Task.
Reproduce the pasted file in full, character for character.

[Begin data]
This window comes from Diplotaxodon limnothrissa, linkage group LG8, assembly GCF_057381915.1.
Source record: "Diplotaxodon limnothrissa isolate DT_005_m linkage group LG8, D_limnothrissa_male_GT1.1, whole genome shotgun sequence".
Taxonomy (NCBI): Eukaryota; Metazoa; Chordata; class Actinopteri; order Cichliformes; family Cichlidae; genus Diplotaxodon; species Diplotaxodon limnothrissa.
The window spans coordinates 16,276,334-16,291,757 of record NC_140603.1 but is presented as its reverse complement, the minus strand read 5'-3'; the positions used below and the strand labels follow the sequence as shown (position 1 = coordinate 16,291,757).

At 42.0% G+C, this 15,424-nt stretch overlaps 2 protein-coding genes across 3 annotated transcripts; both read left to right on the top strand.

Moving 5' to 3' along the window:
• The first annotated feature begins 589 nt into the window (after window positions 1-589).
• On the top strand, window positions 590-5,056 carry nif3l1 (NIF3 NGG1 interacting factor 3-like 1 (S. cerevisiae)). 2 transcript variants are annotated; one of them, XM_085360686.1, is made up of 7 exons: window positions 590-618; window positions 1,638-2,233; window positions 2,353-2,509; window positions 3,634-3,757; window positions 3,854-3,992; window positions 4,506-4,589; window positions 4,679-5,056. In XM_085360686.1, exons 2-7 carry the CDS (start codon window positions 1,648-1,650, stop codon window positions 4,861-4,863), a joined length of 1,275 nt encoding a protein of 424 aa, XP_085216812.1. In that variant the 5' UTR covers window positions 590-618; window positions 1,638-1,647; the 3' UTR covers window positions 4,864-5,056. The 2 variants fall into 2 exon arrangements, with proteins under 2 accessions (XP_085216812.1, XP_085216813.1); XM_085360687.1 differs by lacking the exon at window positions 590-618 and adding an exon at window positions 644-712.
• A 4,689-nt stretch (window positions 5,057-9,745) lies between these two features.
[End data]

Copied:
This window comes from Diplotaxodon limnothrissa, linkage group LG8, assembly GCF_057381915.1.
Source record: "Diplotaxodon limnothrissa isolate DT_005_m linkage group LG8, D_limnothrissa_male_GT1.1, whole genome shotgun sequence".
Taxonomy (NCBI): Eukaryota; Metazoa; Chordata; class Actinopteri; order Cichliformes; family Cichlidae; genus Diplotaxodon; species Diplotaxodon limnothrissa.
The window spans coordinates 16,276,334-16,291,757 of record NC_140603.1 but is presented as its reverse complement, the minus strand read 5'-3'; the positions used below and the strand labels follow the sequence as shown (position 1 = coordinate 16,291,757).

At 42.0% G+C, this 15,424-nt stretch overlaps 2 protein-coding genes across 3 annotated transcripts; both read left to right on the top strand.

Moving 5' to 3' along the window:
• The first annotated feature begins 589 nt into the window (after window positions 1-589).
• On the top strand, window positions 590-5,056 carry nif3l1 (NIF3 NGG1 interacting factor 3-like 1 (S. cerevisiae)). 2 transcript variants are annotated; one of them, XM_085360686.1, is made up of 7 exons: window positions 590-618; window positions 1,638-2,233; window positions 2,353-2,509; window positions 3,634-3,757; window positions 3,854-3,992; window positions 4,506-4,589; window positions 4,679-5,056. In XM_085360686.1, exons 2-7 carry the CDS (start codon window positions 1,648-1,650, stop codon window positions 4,861-4,863), a joined length of 1,275 nt encoding a protein of 424 aa, XP_085216812.1. In that variant the 5' UTR covers window positions 590-618; window positions 1,638-1,647; the 3' UTR covers window positions 4,864-5,056. The 2 variants fall into 2 exon arrangements, with proteins under 2 accessions (XP_085216812.1, XP_085216813.1); XM_085360687.1 differs by lacking the exon at window positions 590-618 and adding an exon at window positions 644-712.
• A 4,689-nt stretch (window positions 5,057-9,745) lies between these two features.